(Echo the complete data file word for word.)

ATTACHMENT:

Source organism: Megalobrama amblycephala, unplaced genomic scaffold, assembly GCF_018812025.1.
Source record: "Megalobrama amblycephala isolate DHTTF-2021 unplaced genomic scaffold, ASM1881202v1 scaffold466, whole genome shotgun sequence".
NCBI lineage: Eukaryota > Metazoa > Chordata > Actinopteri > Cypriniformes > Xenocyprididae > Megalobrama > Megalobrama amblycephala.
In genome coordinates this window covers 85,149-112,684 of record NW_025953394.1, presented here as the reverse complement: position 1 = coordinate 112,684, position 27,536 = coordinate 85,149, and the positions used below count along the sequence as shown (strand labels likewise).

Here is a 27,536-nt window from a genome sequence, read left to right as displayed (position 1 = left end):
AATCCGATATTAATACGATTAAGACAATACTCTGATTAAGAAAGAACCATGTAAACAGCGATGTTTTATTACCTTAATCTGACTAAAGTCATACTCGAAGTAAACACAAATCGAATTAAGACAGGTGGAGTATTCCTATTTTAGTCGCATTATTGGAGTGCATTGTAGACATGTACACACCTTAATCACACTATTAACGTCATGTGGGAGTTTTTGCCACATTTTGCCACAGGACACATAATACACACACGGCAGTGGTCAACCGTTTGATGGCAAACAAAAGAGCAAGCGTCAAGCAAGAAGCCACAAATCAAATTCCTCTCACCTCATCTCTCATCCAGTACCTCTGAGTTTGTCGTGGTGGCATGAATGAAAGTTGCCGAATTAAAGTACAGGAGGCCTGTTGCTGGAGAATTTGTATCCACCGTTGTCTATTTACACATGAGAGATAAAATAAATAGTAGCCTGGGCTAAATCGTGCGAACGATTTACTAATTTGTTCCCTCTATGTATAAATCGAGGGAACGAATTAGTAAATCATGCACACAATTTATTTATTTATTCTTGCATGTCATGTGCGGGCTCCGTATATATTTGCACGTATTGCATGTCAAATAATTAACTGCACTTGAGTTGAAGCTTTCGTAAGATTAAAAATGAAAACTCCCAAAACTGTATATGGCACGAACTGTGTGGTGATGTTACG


Source organism: Megalobrama amblycephala, unplaced genomic scaffold, assembly GCF_018812025.1.
Source record: "Megalobrama amblycephala isolate DHTTF-2021 unplaced genomic scaffold, ASM1881202v1 scaffold466, whole genome shotgun sequence".
NCBI lineage: Eukaryota > Metazoa > Chordata > Actinopteri > Cypriniformes > Xenocyprididae > Megalobrama > Megalobrama amblycephala.
In genome coordinates this window covers 85,149-112,684 of record NW_025953394.1, presented here as the reverse complement: position 1 = coordinate 112,684, position 27,536 = coordinate 85,149, and the positions used below count along the sequence as shown (strand labels likewise).

Here is a 27,536-nt window from a genome sequence, read left to right as displayed (position 1 = left end):
AATCCGATATTAATACGATTAAGACAATACTCTGATTAAGAAAGAACCATGTAAACAGCGATGTTTTATTACCTTAATCTGACTAAAGTCATACTCGAAGTAAACACAAATCGAATTAAGACAGGTGGAGTATTCCTATTTTAGTCGCATTATTGGAGTGCATTGTAGACATGTACACACCTTAATCACACTATTAACGTCATGTGGGAGTTTTTGCCACATTTTGCCACAGGACACATAATACACACACGGCAGTGGTCAACCGTTTGATGGCAAACAAAAGAGCAAGCGTCAAGCAAGAAGCCACAAATCAAATTCCTCTCACCTCATCTCTCATCCAGTACCTCTGAGTTTGTCGTGGTGGCATGAATGAAAGTTGCCGAATTAAAGTACAGGAGGCCTGTTGCTGGAGAATTTGTATCCACCGTTGTCTATTTACACATGAGAGATAAAATAAATAGTAGCCTGGGCTAAATCGTGCGAACGATTTACTAATTTGTTCCCTCTATGTATAAATCGAGGGAACGAATTAGTAAATCATGCACACAATTTATTTATTTATTCTTGCATGTCATGTGCGGGCTCCGTATATATTTGCACGTATTGCATGTCAAATAATTAACTGCACTTGAGTTGAAGCTTTCGTAAGATTAAAAATGAAAACTCCCAAAACTGTATATGGCACGAACTGTGTGGTGATGTTACG